Medium format cameras often have slow lenses compared to 35mm cameras. For example if I used my Fuji GA645 camera it has a fixed 60mm f4 lens and say the Canon 50mm f1.4 LTM lens on the Leica CL film camera.

In this example if I use an f4 lens and Lomo 800 film this gives the same exposure as using a 100 speed film with an f1.4 lens. A f1.4 lens is 3 stops faster than f4 and ISO 100 is 3 stops slower than ISO 800. I tend to shoot Portra 160 @100 which slightly over exposes the film but roughly speaking photos with the mentioned lenses and films will give comparable image. As such this is why I share the following 35mm Portra 160 film scans. It helps to give a reference point when comparing the colours and tones from each film.

35mm Kodak Portra 160 sample photos- Romania

Leica M4-P + 35mm Lomography 800 film

For my photoshoot trip to Tenerife I packed a roll of 35mm Lomography 800 film to try. The camera I was using for this was a Leica M4-P rangefinder camera. Almost all images were taken with a Topcor 50mm f2 LTM mount lens, via an adapter. Due to the bright conditions I exposed the Lomo 800 film at either ISO 100, 200 and 400. Even though I had not used Lomography film before I felt quite comfortable to over expose Lomo 800 film. Almost all colour negative films benefit from additional light as film retains highlight detail easier than shadow information.

Scanning film – photo of monitor showing preview (*Not true representation)
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Lomo 800 35mm sample photos

I was using multiple cameras and film stocks in Tenerife but here are some sample images with Lomo 800 35mm film. Larger images can be clicked on to view full size.

35mm Lomo 800 Portrait
Lomography 800 Portraits
35mm Lomo 800 Overexposed
35mm Lomo 800 Portrait
Tenerife Lomo 800 35mm film photos – Thoughts

As with the Lomo 800 120 photos above I was very pleased with the 35mm film results. I appreciated the warm tones captured by the film and it worked perfectly to record the hot sunshine photoshoot images. Cooler film tones would have painted the wrong picture and different to how I remember Tenerife. Overexposing Lomo 800 film generally worked well for my taste. I especially like the fine grain structure and highlight detail was still retained well. Some images are perhaps I little to bright which probably resulted in the pastel shades-quirkier colour pallet but overall very happy.

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800 Speed colour films

When looking to buy ISO 800 speed colour film the options are quite limited. For medium format photography (120 format) you can use Cinestill 800, Kodak Portra 800 or Lomography 800 films. 35mm cameras need less light as have faster lenses available. I normally use ISO 100, 200 and 400 speed films in the Leica cameras I use.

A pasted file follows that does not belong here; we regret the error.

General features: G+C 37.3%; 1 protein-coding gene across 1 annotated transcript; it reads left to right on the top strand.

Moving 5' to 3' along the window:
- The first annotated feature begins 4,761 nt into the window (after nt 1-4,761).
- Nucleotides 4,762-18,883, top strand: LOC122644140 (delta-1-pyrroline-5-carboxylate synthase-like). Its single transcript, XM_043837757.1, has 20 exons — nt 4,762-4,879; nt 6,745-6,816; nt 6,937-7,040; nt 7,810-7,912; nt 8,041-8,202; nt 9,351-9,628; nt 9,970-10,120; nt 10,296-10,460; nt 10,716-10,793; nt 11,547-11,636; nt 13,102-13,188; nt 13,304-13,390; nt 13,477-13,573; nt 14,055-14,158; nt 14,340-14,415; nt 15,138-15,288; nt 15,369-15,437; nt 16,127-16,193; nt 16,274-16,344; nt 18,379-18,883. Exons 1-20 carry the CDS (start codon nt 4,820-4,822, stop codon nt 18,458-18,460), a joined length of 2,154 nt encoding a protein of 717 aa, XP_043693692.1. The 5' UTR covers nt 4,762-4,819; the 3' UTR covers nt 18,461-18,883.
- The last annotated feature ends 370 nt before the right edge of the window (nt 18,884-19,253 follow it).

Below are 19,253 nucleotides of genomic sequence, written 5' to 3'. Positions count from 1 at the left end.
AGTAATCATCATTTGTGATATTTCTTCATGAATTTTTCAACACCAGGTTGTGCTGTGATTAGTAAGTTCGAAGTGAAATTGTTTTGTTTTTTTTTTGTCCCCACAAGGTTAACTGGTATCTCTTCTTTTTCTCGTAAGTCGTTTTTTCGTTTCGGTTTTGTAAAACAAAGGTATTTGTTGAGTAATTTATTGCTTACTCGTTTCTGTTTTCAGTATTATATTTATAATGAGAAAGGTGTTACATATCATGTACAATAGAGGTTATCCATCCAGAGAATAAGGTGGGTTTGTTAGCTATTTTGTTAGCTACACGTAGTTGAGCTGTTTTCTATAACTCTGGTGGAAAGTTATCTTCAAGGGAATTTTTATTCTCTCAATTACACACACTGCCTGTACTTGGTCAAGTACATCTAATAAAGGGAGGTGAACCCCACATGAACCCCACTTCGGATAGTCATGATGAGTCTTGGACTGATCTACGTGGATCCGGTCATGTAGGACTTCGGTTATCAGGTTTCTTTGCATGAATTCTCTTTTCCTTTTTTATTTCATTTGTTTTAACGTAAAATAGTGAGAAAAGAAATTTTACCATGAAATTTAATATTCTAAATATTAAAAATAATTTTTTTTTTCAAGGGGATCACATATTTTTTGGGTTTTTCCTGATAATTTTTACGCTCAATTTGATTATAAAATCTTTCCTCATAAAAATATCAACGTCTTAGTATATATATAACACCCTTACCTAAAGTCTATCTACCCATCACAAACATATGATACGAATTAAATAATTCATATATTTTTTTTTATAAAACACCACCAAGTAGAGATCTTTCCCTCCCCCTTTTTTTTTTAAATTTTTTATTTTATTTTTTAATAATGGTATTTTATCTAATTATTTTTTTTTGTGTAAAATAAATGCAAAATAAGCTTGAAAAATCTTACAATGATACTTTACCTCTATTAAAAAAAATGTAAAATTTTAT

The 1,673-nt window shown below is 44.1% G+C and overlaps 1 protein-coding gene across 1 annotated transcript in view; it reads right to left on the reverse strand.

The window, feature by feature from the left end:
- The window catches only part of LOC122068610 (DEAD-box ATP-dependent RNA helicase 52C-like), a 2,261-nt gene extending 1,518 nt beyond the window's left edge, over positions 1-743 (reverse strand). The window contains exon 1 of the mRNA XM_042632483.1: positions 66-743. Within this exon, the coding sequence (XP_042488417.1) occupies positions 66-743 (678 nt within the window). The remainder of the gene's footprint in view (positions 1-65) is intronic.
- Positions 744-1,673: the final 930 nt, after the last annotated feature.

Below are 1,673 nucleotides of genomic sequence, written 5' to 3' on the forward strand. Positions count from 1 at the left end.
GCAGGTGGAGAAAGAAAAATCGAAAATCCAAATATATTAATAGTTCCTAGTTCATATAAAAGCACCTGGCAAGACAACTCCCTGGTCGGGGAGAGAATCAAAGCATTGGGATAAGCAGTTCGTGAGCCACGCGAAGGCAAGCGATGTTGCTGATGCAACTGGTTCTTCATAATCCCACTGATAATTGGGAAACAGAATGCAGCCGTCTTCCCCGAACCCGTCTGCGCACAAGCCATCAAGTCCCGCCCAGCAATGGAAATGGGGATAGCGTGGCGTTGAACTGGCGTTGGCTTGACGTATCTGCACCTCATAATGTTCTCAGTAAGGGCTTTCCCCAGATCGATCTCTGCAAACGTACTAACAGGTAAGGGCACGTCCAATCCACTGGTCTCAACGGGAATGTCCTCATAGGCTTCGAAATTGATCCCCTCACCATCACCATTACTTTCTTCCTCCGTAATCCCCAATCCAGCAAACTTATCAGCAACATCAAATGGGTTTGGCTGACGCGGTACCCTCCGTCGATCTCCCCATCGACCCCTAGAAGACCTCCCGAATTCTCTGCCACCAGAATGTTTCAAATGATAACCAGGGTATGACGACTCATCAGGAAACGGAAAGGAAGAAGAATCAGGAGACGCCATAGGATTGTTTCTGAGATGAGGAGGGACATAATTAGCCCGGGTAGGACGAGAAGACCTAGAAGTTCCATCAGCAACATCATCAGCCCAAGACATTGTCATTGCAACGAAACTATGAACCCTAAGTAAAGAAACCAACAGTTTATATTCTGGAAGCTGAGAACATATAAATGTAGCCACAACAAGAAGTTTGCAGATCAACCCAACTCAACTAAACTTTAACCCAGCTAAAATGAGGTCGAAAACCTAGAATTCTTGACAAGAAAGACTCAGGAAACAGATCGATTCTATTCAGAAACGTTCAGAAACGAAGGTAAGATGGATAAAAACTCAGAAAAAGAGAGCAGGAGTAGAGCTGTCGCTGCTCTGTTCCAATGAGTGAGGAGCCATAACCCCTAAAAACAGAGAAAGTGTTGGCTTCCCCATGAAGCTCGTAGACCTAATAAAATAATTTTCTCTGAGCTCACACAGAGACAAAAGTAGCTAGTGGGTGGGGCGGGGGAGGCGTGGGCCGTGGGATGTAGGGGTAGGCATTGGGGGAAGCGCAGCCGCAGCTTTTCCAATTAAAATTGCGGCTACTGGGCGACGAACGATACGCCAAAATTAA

Kodak Portra 800 vs Lomography 800

Kodak Portra 800 is the most popular choice for ISO 800 film if you are looking for a professional colour negative film. For paying clients Portra captures flattering skin tones and natural colours. Portra 800 is very popular for analogue wedding photography when there is often insufficient daylight. As Portra colours are more normal looking it perhaps doesn’t offer the same excitment as Lomography 800. I think Lomo 800 adds a bit of fun to images and I like the vibrant colour pop.

120 Kodak Portra 800 example photos

Kodak Portra 800 Portrait
Hasselblad Model Photography
Hasselblad Misfocused
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Cinestill 800 vs Lomography 800

An equally popular ISO 800 colour film is Cinestill 800T. Unlike Kodak Portra 800 and Lomography 800 films Cinestill is tungsten balanced not daylight balanced. This means colours look accurate when the film is shot in warm/ tungsten light. In daylight it is recommended an 85B warming filter is used on the lens. Lomography 800 is better for skin tones in my experience, vs. Cinestill 800. If you use both films in daylight Lomo 800 actually gives an extra stop of light compared to Cinestill. If you use an 85B warming filter it cuts 1 stop of light going into the lens making the ISO 800 film into an ISo 400 film. For daytime photography my choice would be Lomography 800 for the interesting colours yet good skin tones.

For night photography there is no question that Cinestill 800T is an amazing film. It offers the Cinestill halation look too where street lights glow that no other film can offer. Lomography 800 film performs well at night and offers a different colour pallete to Cinestill.

120 Cinestill 800 example images

120 Cinestill 800T (No filter)
120 Cinestill 800T Landscape

Final Verdict – Lomography 800 vs Cinestill 800 vs Portra 800

For night photography I will use Cinestill 800T film for the halation effect and and the tungsten light balance. When I have paying clients and film wedding photography I will use Kodak Portra films for reliable results and pleasing skin tones. For travel photography, creative photos and fun photoshoots I will not hesitate to use Lomography 800 film. Lomo 800 is a great film and well worth a try!